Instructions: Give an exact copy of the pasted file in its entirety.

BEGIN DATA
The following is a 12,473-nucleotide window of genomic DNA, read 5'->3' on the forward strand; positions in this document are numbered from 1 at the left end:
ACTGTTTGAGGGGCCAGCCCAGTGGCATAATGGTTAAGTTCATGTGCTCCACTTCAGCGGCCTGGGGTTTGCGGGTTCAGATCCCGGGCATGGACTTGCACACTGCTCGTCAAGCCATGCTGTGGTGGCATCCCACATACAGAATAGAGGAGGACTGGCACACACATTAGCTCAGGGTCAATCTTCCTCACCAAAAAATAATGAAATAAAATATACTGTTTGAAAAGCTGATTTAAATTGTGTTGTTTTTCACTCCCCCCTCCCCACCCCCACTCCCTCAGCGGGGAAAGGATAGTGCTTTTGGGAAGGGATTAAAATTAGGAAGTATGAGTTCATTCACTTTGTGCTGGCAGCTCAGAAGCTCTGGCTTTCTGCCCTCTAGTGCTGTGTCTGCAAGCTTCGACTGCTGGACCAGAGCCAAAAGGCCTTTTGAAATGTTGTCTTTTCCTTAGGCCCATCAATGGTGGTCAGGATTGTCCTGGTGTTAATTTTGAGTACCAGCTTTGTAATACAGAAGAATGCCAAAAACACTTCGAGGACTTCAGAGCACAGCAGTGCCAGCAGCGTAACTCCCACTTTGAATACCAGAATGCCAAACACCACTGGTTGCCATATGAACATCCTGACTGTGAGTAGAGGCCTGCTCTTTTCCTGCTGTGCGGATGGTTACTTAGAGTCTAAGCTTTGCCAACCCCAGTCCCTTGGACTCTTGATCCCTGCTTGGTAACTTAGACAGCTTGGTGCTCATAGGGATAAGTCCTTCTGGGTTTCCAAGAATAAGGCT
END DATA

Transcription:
The following is a 12,473-nucleotide window of genomic DNA, read 5'->3' on the forward strand; positions in this document are numbered from 1 at the left end:
ACTGTTTGAGGGGCCAGCCCAGTGGCATAATGGTTAAGTTCATGTGCTCCACTTCAGCGGCCTGGGGTTTGCGGGTTCAGATCCCGGGCATGGACTTGCACACTGCTCGTCAAGCCATGCTGTGGTGGCATCCCACATACAGAATAGAGGAGGACTGGCACACACATTAGCTCAGGGTCAATCTTCCTCACCAAAAAATAATGAAATAAAATATACTGTTTGAAAAGCTGATTTAAATTGTGTTGTTTTTCACTCCCCCCTCCCCACCCCCACTCCCTCAGCGGGGAAAGGATAGTGCTTTTGGGAAGGGATTAAAATTAGGAAGTATGAGTTCATTCACTTTGTGCTGGCAGCTCAGAAGCTCTGGCTTTCTGCCCTCTAGTGCTGTGTCTGCAAGCTTCGACTGCTGGACCAGAGCCAAAAGGCCTTTTGAAATGTTGTCTTTTCCTTAGGCCCATCAATGGTGGTCAGGATTGTCCTGGTGTTAATTTTGAGTACCAGCTTTGTAATACAGAAGAATGCCAAAAACACTTCGAGGACTTCAGAGCACAGCAGTGCCAGCAGCGTAACTCCCACTTTGAATACCAGAATGCCAAACACCACTGGTTGCCATATGAACATCCTGACTGTGAGTAGAGGCCTGCTCTTTTCCTGCTGTGCGGATGGTTACTTAGAGTCTAAGCTTTGCCAACCCCAGTCCCTTGGACTCTTGATCCCTGCTTGGTAACTTAGACAGCTTGGTGCTCATAGGGATAAGTCCTTCTGGGTTTCCAAGAATAAGGCT